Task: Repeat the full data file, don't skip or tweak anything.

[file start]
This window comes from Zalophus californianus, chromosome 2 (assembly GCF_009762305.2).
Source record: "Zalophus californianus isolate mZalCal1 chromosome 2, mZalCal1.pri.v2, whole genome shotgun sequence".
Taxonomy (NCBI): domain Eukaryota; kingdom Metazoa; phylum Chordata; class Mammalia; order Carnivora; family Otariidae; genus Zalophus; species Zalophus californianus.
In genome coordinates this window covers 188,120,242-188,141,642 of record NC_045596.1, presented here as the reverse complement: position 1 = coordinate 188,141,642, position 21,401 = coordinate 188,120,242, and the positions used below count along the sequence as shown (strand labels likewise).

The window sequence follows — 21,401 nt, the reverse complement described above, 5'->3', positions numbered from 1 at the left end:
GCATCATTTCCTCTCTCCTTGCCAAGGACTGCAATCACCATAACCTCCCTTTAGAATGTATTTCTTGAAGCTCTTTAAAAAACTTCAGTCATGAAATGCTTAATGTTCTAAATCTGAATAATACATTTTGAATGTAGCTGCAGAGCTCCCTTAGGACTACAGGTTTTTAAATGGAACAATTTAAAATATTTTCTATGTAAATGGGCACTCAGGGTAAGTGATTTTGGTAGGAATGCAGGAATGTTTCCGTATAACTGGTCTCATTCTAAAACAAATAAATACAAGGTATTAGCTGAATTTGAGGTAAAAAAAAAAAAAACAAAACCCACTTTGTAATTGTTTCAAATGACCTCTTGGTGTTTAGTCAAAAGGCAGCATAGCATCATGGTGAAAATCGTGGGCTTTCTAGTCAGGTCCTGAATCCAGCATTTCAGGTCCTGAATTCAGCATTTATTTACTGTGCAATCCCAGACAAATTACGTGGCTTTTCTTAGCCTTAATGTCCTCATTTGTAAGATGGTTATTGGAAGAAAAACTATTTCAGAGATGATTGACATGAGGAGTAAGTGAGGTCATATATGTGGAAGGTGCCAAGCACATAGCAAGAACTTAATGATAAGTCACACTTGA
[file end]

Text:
This window comes from Zalophus californianus, chromosome 2 (assembly GCF_009762305.2).
Source record: "Zalophus californianus isolate mZalCal1 chromosome 2, mZalCal1.pri.v2, whole genome shotgun sequence".
Taxonomy (NCBI): domain Eukaryota; kingdom Metazoa; phylum Chordata; class Mammalia; order Carnivora; family Otariidae; genus Zalophus; species Zalophus californianus.
In genome coordinates this window covers 188,120,242-188,141,642 of record NC_045596.1, presented here as the reverse complement: position 1 = coordinate 188,141,642, position 21,401 = coordinate 188,120,242, and the positions used below count along the sequence as shown (strand labels likewise).

The window sequence follows — 21,401 nt, the reverse complement described above, 5'->3', positions numbered from 1 at the left end:
GCATCATTTCCTCTCTCCTTGCCAAGGACTGCAATCACCATAACCTCCCTTTAGAATGTATTTCTTGAAGCTCTTTAAAAAACTTCAGTCATGAAATGCTTAATGTTCTAAATCTGAATAATACATTTTGAATGTAGCTGCAGAGCTCCCTTAGGACTACAGGTTTTTAAATGGAACAATTTAAAATATTTTCTATGTAAATGGGCACTCAGGGTAAGTGATTTTGGTAGGAATGCAGGAATGTTTCCGTATAACTGGTCTCATTCTAAAACAAATAAATACAAGGTATTAGCTGAATTTGAGGTAAAAAAAAAAAAAACAAAACCCACTTTGTAATTGTTTCAAATGACCTCTTGGTGTTTAGTCAAAAGGCAGCATAGCATCATGGTGAAAATCGTGGGCTTTCTAGTCAGGTCCTGAATCCAGCATTTCAGGTCCTGAATTCAGCATTTATTTACTGTGCAATCCCAGACAAATTACGTGGCTTTTCTTAGCCTTAATGTCCTCATTTGTAAGATGGTTATTGGAAGAAAAACTATTTCAGAGATGATTGACATGAGGAGTAAGTGAGGTCATATATGTGGAAGGTGCCAAGCACATAGCAAGAACTTAATGATAAGTCACACTTGA